Welcome to week 39 of your pregnancy. If you’re not feeling any signs of labor yet, don’t worry. Trust that your body and your baby will let you know when they’re ready for the big day. If you haven’t packed your hospital bag, now’s a great time!
You're probably feeling pretty uncomfortable these days between increasing Braxton Hicks contractions and other pregnancy symptoms like heartburn and trouble sleeping. You may also start to lose your mucus plug this week if you haven’t already (although many pregnant women can’t tell when they’ve lost it).
Your baby at 39 weeks is the size of a pumpkin. You’ll be meeting your bundle of joy in a week or two. They're officially considered full-term, and your OBGYN or midwife won't stop labor even if you haven’t reached your due date (or 40 weeks gestation).
39 Weeks Pregnant Symptoms
Change in Fetal Activity
With a pumpkin-sized baby on board these days, things are super cramped in your uterus. Given their tight quarters and improved coordination, your baby may be wriggling a lot. But with so little room for them to move, you might also feel less movement, so continue to monitor your baby’s fetal activity with kick counts.
If you’re having diarrhea at 39 weeks pregnant, it might be a sign of labor. When labor is near, your body will release hormones called prostaglandins that tell your uterus to contract. These same hormones can affect your digestive tract, causing stool to move more quickly, which leads to diarrhea.
Diarrhea doesn’t always mean labor is near. Whether or not you’re in labor, make sure you’re staying hydrated by drinking plenty of fluids. Talk to your doctor or midwife before taking any anti-diarrheal medications (or any new medications, for that matter).
“Water breaking” is the rupture of the amniotic sac that your baby has been living in for the past 9 months. This gives your body the signal that it’s go time: your baby is almost ready to be born. Despite what you may have seen in movies, you probably won’t have your water breaking out of the blue in the grocery store checkout line. Only 10-15 percent of women experience their water breaking before they’re in labor.
It’s impossible to guess how much fluid you’ll lose when your water breaks. It may feel like a slow and steady trickle of amniotic fluid or it may feel like a stream of warm liquid that soaks your pants (and maybe even your floor).
If you’re not sure whether your water broke, call your doctor or head to the hospital or birthing center as soon as possible to help reduce the risk of infection.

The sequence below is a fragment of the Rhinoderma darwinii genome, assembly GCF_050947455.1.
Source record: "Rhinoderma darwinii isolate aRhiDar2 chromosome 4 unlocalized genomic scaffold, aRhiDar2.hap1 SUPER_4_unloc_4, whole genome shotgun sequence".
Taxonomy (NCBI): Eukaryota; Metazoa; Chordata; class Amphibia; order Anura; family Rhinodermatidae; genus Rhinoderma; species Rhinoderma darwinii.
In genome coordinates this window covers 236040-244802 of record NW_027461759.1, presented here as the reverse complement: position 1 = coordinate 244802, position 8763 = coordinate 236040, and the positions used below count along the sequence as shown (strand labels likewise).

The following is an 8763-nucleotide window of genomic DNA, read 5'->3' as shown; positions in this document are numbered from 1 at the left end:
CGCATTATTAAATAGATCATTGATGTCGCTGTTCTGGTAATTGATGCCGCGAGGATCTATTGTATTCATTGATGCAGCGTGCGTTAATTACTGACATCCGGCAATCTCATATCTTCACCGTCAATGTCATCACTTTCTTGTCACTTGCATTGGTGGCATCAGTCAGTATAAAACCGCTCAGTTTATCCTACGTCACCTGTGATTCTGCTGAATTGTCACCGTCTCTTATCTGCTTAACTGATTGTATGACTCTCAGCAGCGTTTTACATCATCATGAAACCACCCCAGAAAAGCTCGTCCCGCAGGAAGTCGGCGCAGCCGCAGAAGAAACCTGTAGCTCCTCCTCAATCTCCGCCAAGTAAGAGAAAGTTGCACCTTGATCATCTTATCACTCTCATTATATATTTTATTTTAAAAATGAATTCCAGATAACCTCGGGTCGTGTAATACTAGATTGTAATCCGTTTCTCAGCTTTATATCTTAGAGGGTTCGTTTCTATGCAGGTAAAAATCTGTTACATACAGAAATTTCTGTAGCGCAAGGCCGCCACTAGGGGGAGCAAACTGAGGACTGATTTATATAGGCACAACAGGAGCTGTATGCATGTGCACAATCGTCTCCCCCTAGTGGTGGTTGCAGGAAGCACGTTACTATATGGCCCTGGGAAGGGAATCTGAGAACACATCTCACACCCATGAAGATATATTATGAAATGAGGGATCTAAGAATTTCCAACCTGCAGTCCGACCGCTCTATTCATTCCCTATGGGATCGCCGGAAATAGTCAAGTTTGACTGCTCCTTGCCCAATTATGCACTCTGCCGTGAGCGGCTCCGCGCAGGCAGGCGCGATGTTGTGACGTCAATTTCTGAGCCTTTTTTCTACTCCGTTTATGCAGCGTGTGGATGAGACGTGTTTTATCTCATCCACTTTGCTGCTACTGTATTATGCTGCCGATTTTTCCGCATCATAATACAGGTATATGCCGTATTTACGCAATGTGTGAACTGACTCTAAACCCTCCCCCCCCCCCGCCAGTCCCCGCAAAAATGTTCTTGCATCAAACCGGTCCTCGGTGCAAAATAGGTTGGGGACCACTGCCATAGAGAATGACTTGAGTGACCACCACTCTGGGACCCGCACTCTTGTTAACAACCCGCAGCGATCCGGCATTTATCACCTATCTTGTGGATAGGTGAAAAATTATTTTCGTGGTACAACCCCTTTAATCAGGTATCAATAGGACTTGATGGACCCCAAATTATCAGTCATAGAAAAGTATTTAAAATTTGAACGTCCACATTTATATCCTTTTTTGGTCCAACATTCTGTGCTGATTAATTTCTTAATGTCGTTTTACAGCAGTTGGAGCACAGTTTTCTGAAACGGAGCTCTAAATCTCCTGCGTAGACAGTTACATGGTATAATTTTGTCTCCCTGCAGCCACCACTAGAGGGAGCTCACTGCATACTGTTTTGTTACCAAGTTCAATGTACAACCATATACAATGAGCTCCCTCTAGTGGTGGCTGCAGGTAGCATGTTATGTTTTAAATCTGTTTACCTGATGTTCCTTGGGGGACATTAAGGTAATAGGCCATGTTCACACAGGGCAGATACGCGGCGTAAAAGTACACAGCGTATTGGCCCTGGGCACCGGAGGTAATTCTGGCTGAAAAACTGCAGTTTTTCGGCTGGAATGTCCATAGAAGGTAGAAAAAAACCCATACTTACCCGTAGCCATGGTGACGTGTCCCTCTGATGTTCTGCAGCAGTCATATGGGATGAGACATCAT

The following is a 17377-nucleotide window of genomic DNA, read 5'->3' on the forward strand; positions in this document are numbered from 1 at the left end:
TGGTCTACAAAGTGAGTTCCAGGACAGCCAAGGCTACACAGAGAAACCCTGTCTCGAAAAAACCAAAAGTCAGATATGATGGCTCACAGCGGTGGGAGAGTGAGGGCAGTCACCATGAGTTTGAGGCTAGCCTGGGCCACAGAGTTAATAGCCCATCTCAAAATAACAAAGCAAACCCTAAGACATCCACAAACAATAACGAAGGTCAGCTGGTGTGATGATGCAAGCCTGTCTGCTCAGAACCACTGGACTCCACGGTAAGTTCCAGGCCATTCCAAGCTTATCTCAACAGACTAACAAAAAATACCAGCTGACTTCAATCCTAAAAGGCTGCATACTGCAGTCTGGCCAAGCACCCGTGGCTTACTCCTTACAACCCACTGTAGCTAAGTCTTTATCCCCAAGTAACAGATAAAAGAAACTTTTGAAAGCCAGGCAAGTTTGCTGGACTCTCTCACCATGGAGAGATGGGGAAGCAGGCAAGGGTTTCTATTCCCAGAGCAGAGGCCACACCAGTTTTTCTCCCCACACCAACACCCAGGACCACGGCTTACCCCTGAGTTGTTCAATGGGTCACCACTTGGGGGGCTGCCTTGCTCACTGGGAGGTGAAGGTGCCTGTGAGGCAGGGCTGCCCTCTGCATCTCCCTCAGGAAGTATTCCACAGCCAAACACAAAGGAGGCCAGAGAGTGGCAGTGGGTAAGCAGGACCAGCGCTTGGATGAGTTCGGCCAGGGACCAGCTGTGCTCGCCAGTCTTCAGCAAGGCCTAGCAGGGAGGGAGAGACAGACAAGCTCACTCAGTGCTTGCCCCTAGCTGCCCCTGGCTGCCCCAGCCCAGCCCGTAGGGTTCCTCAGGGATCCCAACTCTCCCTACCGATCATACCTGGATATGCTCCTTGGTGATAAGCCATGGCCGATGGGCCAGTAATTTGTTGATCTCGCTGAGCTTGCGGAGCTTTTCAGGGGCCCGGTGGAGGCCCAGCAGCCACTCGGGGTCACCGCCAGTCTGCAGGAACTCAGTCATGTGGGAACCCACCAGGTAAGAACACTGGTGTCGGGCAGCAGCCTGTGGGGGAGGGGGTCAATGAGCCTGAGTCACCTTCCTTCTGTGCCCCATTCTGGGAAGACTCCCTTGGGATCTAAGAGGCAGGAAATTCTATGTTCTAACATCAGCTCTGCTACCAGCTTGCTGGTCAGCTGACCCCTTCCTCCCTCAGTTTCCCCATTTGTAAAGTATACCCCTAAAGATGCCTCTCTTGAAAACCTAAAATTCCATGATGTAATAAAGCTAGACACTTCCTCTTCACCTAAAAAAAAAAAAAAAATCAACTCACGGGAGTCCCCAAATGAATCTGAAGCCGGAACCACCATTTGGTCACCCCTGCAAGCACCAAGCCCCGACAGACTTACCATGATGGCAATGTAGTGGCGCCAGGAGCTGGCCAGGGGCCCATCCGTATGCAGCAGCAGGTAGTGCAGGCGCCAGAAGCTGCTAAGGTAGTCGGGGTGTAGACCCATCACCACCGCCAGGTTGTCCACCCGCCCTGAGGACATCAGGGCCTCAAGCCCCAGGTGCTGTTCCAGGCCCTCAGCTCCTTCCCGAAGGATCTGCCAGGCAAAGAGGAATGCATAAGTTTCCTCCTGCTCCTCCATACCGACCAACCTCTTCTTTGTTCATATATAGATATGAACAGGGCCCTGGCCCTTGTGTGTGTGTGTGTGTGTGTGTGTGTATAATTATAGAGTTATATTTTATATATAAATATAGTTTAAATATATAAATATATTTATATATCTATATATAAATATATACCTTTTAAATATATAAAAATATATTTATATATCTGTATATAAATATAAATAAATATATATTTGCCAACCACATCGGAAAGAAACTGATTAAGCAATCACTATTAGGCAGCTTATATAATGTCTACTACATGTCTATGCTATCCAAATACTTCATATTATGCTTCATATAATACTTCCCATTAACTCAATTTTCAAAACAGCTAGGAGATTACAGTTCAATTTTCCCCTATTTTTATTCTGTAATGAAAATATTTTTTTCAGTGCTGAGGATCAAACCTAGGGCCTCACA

The waiting game before labor can test the patience of even the most laidback mom-to-be. With all of the excitement and even apprehension building up, you might experience intense mood swings. It’s okay to take a step back from social media and focus on self-care – like getting a prenatal massage or going on a date (or two) with your partner or a friend.
If you’re sad every day or have thoughts of harming yourself, contact your provider immediately. You may be experiencing prenatal depression (also known as pregnancy depression), which affects more than 10% of all pregnant women.
Baby on Board
At 39 weeks, your baby is between 19 and 21 inches long and weighs between 7 and 8 pounds. With delivery on the horizon, your little one is likely close to their birth weight.
Under Construction: The Brain
Your baby’s growth may have slowed at this point, but their brain is still developing. In fact, your baby’s brain is now 30 percent larger than it was a few weeks ago. When they’re born, a third of their birth weight will be from their head!
Under Construction: Tear Ducts
You’ve probably heard that newborn babies cry a lot. But did you know that these cries don’t actually produce tears? When your baby is born, their tear ducts won’t be fully developed yet – so it’ll take a month or so before you’re wiping tiny tears from your baby’s cheeks.
Under Construction: Skin Pigment
Your baby’s skin pigmentation doesn’t occur until after they’re born. At this point, their skin has changed from a pink tint to beige/peach (regardless of what their eventual skin color will be).
What to Wear This Week
If you’re preparing for a cesarean delivery, check out our Under-the-Bump Bikini Underwear. This low-rise maternity underwear is perfect for C-section recovery since you won’t have to worry about a waistband irritating your incision.
If you’re making any last-minute changes to your maternity bag, don’t forget an excellent nursing bra. Our French Terry Racerback Nursing & Sleep Bra, featuring a crossover design and super-soft fabric, is the perfect maternity bra to wear during or after delivery. It pulls aside for easy nursing and skin-to-skin contact.
This information is for educational purposes only and does not constitute medical advice that has been medically reviewed. Please reach out to your doctor or midwife with any questions.